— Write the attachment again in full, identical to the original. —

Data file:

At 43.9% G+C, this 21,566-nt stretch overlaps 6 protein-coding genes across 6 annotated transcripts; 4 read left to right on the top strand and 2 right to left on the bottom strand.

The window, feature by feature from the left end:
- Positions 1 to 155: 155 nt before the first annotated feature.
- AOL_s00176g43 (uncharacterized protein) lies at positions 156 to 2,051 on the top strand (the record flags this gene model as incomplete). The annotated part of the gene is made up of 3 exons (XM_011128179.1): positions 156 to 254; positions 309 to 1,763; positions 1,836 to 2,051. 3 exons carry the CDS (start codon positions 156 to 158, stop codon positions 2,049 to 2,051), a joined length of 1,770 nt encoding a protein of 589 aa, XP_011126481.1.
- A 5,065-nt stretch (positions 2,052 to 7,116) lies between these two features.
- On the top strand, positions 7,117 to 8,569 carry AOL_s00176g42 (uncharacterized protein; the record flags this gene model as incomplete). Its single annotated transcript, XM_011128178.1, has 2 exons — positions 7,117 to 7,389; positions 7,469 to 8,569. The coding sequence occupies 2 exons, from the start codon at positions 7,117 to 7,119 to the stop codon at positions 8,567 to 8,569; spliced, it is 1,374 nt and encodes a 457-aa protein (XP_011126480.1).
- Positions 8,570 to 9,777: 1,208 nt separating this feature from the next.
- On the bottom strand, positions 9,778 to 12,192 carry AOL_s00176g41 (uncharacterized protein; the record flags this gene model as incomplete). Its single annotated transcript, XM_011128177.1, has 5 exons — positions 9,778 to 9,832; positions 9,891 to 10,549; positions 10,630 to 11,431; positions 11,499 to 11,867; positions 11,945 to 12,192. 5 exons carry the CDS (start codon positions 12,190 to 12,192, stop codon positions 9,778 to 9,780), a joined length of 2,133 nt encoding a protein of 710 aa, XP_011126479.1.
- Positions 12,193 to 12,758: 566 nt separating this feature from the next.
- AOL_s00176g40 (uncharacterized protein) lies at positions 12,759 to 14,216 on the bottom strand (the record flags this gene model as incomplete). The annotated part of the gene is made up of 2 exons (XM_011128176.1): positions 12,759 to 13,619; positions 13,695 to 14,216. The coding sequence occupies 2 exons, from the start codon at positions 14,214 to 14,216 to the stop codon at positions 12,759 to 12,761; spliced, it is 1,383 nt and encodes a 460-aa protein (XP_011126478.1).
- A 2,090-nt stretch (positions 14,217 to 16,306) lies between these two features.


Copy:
At 43.9% G+C, this 21,566-nt stretch overlaps 6 protein-coding genes across 6 annotated transcripts; 4 read left to right on the top strand and 2 right to left on the bottom strand.

The window, feature by feature from the left end:
- Positions 1 to 155: 155 nt before the first annotated feature.
- AOL_s00176g43 (uncharacterized protein) lies at positions 156 to 2,051 on the top strand (the record flags this gene model as incomplete). The annotated part of the gene is made up of 3 exons (XM_011128179.1): positions 156 to 254; positions 309 to 1,763; positions 1,836 to 2,051. 3 exons carry the CDS (start codon positions 156 to 158, stop codon positions 2,049 to 2,051), a joined length of 1,770 nt encoding a protein of 589 aa, XP_011126481.1.
- A 5,065-nt stretch (positions 2,052 to 7,116) lies between these two features.
- On the top strand, positions 7,117 to 8,569 carry AOL_s00176g42 (uncharacterized protein; the record flags this gene model as incomplete). Its single annotated transcript, XM_011128178.1, has 2 exons — positions 7,117 to 7,389; positions 7,469 to 8,569. The coding sequence occupies 2 exons, from the start codon at positions 7,117 to 7,119 to the stop codon at positions 8,567 to 8,569; spliced, it is 1,374 nt and encodes a 457-aa protein (XP_011126480.1).
- Positions 8,570 to 9,777: 1,208 nt separating this feature from the next.
- On the bottom strand, positions 9,778 to 12,192 carry AOL_s00176g41 (uncharacterized protein; the record flags this gene model as incomplete). Its single annotated transcript, XM_011128177.1, has 5 exons — positions 9,778 to 9,832; positions 9,891 to 10,549; positions 10,630 to 11,431; positions 11,499 to 11,867; positions 11,945 to 12,192. 5 exons carry the CDS (start codon positions 12,190 to 12,192, stop codon positions 9,778 to 9,780), a joined length of 2,133 nt encoding a protein of 710 aa, XP_011126479.1.
- Positions 12,193 to 12,758: 566 nt separating this feature from the next.
- AOL_s00176g40 (uncharacterized protein) lies at positions 12,759 to 14,216 on the bottom strand (the record flags this gene model as incomplete). The annotated part of the gene is made up of 2 exons (XM_011128176.1): positions 12,759 to 13,619; positions 13,695 to 14,216. The coding sequence occupies 2 exons, from the start codon at positions 14,214 to 14,216 to the stop codon at positions 12,759 to 12,761; spliced, it is 1,383 nt and encodes a 460-aa protein (XP_011126478.1).
- A 2,090-nt stretch (positions 14,217 to 16,306) lies between these two features.